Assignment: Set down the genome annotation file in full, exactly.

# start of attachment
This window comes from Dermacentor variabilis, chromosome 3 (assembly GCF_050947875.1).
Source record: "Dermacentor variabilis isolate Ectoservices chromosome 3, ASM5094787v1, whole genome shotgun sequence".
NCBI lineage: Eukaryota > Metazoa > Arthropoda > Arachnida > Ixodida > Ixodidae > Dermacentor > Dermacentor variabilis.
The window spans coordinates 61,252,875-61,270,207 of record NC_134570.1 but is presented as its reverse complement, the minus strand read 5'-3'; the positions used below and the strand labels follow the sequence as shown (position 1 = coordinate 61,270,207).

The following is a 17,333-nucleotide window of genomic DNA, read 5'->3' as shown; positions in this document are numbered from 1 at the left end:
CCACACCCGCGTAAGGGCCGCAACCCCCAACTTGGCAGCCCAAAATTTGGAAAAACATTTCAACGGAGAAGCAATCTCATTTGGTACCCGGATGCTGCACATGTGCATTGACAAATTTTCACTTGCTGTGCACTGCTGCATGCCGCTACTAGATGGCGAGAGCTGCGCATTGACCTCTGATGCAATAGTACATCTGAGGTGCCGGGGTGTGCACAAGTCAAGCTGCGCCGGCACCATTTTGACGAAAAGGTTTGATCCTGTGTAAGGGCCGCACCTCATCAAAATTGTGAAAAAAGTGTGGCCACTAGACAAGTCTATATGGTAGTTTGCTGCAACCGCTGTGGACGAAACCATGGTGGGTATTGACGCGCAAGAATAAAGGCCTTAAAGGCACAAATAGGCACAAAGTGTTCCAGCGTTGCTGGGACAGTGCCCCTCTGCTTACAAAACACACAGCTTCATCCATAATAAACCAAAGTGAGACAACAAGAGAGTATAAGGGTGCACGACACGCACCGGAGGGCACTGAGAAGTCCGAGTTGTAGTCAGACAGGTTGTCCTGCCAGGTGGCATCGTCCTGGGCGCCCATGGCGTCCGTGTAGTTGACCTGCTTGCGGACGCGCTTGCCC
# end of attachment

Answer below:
This window comes from Dermacentor variabilis, chromosome 3 (assembly GCF_050947875.1).
Source record: "Dermacentor variabilis isolate Ectoservices chromosome 3, ASM5094787v1, whole genome shotgun sequence".
NCBI lineage: Eukaryota > Metazoa > Arthropoda > Arachnida > Ixodida > Ixodidae > Dermacentor > Dermacentor variabilis.
The window spans coordinates 61,252,875-61,270,207 of record NC_134570.1 but is presented as its reverse complement, the minus strand read 5'-3'; the positions used below and the strand labels follow the sequence as shown (position 1 = coordinate 61,270,207).

The following is a 17,333-nucleotide window of genomic DNA, read 5'->3' as shown; positions in this document are numbered from 1 at the left end:
CCACACCCGCGTAAGGGCCGCAACCCCCAACTTGGCAGCCCAAAATTTGGAAAAACATTTCAACGGAGAAGCAATCTCATTTGGTACCCGGATGCTGCACATGTGCATTGACAAATTTTCACTTGCTGTGCACTGCTGCATGCCGCTACTAGATGGCGAGAGCTGCGCATTGACCTCTGATGCAATAGTACATCTGAGGTGCCGGGGTGTGCACAAGTCAAGCTGCGCCGGCACCATTTTGACGAAAAGGTTTGATCCTGTGTAAGGGCCGCACCTCATCAAAATTGTGAAAAAAGTGTGGCCACTAGACAAGTCTATATGGTAGTTTGCTGCAACCGCTGTGGACGAAACCATGGTGGGTATTGACGCGCAAGAATAAAGGCCTTAAAGGCACAAATAGGCACAAAGTGTTCCAGCGTTGCTGGGACAGTGCCCCTCTGCTTACAAAACACACAGCTTCATCCATAATAAACCAAAGTGAGACAACAAGAGAGTATAAGGGTGCACGACACGCACCGGAGGGCACTGAGAAGTCCGAGTTGTAGTCAGACAGGTTGTCCTGCCAGGTGGCATCGTCCTGGGCGCCCATGGCGTCCGTGTAGTTGACCTGCTTGCGGACGCGCTTGCCC